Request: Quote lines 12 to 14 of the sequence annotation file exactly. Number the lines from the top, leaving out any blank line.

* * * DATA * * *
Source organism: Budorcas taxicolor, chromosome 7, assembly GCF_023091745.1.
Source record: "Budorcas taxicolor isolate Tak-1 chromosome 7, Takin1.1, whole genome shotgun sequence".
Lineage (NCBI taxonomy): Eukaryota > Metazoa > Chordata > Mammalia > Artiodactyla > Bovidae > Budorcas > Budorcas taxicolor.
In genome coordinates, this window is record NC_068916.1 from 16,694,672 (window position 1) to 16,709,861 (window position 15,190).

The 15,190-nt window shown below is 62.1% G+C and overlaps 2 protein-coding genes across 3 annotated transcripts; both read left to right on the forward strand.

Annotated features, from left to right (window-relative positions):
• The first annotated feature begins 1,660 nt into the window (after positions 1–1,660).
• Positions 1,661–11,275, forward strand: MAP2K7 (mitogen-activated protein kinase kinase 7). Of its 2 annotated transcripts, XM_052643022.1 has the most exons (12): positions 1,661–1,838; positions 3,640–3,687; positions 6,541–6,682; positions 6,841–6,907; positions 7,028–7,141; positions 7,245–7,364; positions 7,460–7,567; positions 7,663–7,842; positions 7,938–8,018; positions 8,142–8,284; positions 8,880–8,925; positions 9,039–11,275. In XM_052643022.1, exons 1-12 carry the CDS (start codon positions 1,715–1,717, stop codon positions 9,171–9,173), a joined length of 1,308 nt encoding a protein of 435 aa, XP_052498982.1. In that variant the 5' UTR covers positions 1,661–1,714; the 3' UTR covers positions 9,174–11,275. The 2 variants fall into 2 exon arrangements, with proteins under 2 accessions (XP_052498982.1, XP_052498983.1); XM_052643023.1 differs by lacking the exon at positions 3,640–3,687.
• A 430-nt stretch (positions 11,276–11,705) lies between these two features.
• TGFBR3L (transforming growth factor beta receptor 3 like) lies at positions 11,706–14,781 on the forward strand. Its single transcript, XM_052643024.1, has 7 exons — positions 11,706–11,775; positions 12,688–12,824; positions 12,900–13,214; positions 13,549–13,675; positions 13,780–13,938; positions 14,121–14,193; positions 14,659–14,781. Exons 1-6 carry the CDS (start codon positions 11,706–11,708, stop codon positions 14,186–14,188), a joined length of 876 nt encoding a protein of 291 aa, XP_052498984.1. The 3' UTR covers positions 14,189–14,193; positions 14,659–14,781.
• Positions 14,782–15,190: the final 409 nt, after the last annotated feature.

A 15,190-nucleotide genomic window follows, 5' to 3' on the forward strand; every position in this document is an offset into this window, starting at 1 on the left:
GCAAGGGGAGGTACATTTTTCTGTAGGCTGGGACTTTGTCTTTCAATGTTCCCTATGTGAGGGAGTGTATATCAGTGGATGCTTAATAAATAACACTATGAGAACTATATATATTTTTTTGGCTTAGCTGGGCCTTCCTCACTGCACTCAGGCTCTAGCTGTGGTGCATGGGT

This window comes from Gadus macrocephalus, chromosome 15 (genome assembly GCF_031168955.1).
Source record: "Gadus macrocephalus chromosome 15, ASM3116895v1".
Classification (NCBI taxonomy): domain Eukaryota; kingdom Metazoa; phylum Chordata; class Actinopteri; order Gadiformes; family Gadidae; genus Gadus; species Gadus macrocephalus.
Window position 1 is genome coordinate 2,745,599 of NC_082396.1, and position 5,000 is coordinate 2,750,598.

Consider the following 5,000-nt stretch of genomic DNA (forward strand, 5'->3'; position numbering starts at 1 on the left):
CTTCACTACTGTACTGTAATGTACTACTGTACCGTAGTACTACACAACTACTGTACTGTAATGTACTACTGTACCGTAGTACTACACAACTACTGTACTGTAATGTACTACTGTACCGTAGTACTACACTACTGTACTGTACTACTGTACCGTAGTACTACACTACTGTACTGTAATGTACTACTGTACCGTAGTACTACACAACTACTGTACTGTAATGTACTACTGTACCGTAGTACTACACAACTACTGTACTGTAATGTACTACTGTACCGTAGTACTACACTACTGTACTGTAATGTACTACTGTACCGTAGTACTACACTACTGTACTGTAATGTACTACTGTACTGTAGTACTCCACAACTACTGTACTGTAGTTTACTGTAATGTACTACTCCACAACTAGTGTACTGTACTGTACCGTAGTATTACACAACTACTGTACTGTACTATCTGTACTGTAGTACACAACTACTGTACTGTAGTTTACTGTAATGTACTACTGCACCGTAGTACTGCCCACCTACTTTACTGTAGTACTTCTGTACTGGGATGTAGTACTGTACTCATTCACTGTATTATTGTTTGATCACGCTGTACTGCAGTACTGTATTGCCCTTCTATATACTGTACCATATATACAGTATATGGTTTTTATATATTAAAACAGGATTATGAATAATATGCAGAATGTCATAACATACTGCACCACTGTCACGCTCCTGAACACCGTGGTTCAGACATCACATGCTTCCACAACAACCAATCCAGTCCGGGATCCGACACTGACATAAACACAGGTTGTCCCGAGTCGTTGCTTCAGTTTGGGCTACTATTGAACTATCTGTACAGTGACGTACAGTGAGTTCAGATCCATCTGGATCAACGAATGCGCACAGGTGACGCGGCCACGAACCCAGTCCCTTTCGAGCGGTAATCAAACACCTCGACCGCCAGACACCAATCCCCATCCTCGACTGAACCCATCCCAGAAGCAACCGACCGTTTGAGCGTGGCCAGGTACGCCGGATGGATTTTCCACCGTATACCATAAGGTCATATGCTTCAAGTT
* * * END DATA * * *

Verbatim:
A 15,190-nucleotide genomic window follows, 5' to 3' on the forward strand; every position in this document is an offset into this window, starting at 1 on the left:
GCAAGGGGAGGTACATTTTTCTGTAGGCTGGGACTTTGTCTTTCAATGTTCCCTATGTGAGGGAGTGTATATCAGTGGATGCTTAATAAATAACACTATGAGAACTATATATATTTTTTTGGCTTAGCTGGGCCTTCCTCACTGCACTCAGGCTCTAGCTGTGGTGCATGGGT

This window comes from Gadus macrocephalus, chromosome 15 (genome assembly GCF_031168955.1).